Wow.

So Funes is actually suggesting that when we do encounter extraterrestrial beings, they may not have fallen into sin like humanity has.

The implications of this are staggering. Just check out what researcher Tom Horn recently had to say about this

This is an argument that they continue to make and they’re becoming more and more adamant about it, that what we know about ourselves is that we are fallen, right? But we cannot necessarily assume the same thing about our space brethren, and if they’re unfallen, they’re closer to God than we are. Therefore they have a better understanding of the Gospel and of the Godhead and of the nature of God. And when they started out three years ago, Funes was saying “I’d like to baptize an alien into the Catholic faith.” Well that’s not what they’re saying today. What they’re saying now is that they [aliens] are coming here and they’re going to baptize us into their faith and it is going to require us to make changes to our knowledge, to our understanding, of the Gospel. In fact, some of their deepest theologians have said, “Perhaps everything we think we know about the Gospel is going to have to be thrown out.”

Another prominent Vatican astronomer, Guy Consolmagno, has publicly suggested that aliens could actually be the “saviors of humankind“…

Captivating comments from Jesuit priests like Guy Consolmagno – a leading astronomer who often turns up in media as a spokesman for the Vatican who has worked at NASA and taught at Harvard and MIT and who currently splits his time between the Vatican Observatory and laboratory (Specola Vaticana) headquartered at the summer residence of the Pope in Castel Gandolfo, Italy, and Mt. Graham in Arizona. Over the last few years, he has focused so much of his time and effort in an attempt to reconcile science and religion in public forums specifically as it relates to the subject of extraterrestrial life and its potential impact on the future of faith that we decided to contact him. He agreed to be interviewed from Rome, and over the numerous exchanges that followed he told us some things that seemed beyond the scope. He even sent us a copy of a private pdf, a literal goldmine of what he and the Vatican are considering regarding the ramifications of astrobiology and specifically the discovery of advanced extraterrestrials… in which he admits how contemporary societies will soon “look to The Aliens to be the Saviours of humankind.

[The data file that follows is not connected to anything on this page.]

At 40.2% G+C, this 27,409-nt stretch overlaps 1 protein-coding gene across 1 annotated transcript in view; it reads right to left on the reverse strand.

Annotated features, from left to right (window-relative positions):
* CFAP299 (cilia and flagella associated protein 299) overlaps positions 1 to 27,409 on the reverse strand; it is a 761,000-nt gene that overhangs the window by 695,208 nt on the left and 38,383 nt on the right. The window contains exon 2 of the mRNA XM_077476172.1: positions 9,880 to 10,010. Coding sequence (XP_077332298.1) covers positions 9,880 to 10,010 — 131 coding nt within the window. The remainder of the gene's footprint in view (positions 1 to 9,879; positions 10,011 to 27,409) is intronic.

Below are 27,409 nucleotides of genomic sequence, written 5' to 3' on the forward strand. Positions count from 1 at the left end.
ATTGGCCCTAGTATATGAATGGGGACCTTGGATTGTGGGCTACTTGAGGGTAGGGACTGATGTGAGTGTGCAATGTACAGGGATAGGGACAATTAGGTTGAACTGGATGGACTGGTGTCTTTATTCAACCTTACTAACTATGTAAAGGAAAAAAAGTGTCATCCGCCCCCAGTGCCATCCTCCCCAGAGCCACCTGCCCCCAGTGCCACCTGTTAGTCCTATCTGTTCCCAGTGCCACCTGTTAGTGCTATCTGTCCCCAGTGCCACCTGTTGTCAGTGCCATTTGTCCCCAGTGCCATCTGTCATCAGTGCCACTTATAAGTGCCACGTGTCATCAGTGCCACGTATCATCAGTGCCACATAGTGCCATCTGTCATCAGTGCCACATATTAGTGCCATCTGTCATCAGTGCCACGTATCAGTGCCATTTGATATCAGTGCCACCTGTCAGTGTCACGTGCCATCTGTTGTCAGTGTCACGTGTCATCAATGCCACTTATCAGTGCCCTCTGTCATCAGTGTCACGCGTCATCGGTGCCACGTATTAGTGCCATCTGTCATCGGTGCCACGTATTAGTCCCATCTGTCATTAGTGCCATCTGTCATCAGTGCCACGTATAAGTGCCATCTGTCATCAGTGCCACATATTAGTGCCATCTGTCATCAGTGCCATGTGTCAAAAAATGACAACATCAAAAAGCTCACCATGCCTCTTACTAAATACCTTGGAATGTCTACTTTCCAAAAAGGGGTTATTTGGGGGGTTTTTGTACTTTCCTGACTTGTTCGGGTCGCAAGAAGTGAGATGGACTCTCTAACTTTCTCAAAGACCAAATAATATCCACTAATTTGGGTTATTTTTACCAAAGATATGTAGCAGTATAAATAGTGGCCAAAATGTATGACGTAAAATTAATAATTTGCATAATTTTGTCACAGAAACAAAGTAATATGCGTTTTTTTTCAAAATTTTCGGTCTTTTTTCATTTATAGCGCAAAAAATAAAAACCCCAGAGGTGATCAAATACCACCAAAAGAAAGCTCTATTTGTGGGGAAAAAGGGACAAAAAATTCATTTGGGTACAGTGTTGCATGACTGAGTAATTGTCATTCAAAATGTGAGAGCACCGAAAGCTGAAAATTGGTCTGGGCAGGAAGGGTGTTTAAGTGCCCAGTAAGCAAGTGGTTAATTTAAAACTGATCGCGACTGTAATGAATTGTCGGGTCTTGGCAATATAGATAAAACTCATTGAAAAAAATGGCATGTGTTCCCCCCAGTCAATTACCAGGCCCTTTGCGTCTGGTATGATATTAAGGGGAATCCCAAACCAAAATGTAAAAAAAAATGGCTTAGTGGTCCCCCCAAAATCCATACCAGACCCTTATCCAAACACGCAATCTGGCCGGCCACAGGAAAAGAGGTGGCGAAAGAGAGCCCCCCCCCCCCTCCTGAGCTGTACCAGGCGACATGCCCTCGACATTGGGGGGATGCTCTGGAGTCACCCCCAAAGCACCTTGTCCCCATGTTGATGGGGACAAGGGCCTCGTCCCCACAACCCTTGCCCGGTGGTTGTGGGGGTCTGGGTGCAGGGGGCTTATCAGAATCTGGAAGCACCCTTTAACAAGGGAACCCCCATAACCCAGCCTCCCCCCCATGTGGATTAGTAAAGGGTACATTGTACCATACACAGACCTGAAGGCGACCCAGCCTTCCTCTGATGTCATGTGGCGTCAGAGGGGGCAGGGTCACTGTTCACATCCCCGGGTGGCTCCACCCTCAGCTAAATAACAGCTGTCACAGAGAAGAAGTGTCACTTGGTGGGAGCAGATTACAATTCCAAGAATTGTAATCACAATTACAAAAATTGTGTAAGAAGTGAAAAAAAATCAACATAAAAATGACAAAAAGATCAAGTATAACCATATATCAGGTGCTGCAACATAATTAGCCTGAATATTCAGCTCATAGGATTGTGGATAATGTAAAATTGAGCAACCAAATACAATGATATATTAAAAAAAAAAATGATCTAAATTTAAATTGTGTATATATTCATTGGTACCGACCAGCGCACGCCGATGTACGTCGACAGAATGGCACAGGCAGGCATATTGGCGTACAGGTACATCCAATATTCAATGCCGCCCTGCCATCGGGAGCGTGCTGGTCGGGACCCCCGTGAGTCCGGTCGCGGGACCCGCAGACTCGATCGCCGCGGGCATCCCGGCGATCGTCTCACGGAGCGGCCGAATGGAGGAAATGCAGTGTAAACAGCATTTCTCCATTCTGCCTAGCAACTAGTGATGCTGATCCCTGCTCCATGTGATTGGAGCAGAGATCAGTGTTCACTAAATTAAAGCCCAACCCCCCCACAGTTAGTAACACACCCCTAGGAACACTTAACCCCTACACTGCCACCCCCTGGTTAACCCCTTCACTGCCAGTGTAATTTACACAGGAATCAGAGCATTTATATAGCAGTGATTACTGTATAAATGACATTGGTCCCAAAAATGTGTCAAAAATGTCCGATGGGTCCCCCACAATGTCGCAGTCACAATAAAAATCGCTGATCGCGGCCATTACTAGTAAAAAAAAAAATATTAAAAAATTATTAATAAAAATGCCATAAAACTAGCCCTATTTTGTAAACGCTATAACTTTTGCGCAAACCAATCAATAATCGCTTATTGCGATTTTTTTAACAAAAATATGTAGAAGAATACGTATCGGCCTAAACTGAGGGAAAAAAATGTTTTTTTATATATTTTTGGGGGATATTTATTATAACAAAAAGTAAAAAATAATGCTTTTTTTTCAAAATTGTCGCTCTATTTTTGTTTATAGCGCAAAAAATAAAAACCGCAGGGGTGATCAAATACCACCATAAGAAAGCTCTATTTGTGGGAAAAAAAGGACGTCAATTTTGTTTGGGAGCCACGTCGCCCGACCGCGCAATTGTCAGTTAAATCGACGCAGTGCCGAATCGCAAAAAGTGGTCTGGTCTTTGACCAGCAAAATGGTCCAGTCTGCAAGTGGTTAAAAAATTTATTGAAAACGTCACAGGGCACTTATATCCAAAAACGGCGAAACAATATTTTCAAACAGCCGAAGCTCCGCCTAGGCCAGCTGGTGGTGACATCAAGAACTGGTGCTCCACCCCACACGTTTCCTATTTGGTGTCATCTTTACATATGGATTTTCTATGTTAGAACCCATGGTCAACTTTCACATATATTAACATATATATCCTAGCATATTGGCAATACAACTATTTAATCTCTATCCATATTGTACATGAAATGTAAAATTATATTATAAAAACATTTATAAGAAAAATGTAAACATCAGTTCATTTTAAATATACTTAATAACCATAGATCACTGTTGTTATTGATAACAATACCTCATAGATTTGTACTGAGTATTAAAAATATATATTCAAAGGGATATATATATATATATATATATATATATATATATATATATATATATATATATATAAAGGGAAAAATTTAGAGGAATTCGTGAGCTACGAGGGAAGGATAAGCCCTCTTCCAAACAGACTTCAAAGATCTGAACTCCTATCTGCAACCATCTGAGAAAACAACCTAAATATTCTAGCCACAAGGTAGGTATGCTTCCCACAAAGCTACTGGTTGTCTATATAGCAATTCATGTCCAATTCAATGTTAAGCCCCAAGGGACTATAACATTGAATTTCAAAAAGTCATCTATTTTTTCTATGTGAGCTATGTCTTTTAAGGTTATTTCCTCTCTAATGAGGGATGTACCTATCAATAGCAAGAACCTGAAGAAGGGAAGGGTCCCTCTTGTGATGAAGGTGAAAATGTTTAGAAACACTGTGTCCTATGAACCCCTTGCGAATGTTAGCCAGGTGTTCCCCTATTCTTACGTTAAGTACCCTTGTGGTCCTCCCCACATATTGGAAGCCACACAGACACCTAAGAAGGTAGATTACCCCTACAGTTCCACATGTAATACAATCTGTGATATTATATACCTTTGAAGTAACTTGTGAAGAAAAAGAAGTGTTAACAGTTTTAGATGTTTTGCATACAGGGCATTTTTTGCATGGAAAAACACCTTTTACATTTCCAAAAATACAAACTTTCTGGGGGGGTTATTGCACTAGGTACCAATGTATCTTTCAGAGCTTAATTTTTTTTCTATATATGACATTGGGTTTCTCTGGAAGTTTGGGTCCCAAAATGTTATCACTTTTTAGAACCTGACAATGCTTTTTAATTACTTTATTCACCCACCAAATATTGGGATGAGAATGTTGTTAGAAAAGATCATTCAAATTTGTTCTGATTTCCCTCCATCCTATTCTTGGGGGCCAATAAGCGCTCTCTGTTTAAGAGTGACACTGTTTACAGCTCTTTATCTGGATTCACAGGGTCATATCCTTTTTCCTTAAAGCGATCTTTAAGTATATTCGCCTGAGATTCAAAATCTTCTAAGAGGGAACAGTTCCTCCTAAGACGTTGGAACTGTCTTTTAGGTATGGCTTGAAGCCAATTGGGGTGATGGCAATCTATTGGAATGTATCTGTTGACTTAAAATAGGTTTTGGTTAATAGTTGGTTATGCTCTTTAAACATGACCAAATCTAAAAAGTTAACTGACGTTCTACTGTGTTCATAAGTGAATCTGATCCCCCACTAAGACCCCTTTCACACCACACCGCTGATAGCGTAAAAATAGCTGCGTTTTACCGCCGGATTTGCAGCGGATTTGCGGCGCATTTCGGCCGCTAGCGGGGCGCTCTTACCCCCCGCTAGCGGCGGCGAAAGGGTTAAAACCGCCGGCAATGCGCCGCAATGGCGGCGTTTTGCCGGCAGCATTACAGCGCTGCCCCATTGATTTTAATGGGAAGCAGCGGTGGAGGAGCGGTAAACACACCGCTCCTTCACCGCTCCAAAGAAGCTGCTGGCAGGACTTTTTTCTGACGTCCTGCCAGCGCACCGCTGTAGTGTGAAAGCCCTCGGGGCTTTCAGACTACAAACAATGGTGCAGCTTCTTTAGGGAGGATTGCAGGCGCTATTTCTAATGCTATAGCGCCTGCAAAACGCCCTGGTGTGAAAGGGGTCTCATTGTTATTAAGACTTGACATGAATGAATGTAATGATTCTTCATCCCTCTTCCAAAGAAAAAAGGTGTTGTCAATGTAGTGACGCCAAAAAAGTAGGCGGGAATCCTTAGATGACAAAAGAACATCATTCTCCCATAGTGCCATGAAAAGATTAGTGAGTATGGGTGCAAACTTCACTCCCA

So if aliens showed up and wanted to show us a “new way”, would society be willing to accept it?

Well, the truth is that even hardcore atheist Richard Dawkins is willing to theorize that aliens could have “seeded” life on this planet…

So what would happen someday if “aliens” showed up and claimed that they seeded life on this planet, guided our evolution and are now here to lead us into a new golden age?

And what would happen if the Catholic Church gave those aliens their stamp of approval?

That sounds absolutely bizarre, but there are very important Vatican officials that are apparently thinking very hard about these things.

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Space

KOI-5Ab, the curious planet that orbits in a system of three suns

KOI-5Ab, the curious planet that orbits in a system of three suns 99
Photo: (Caltech / R. Hurt (IPAC))

To us, the Sun alone seems perfectly normal, but our solar system is actually a strange exception.

Most stars in the Milky Way galaxy have at least one companion star. In a system 1,800 light-years away, astronomers have finally confirmed the existence of a gas giant planet orbiting stars in a triple star system.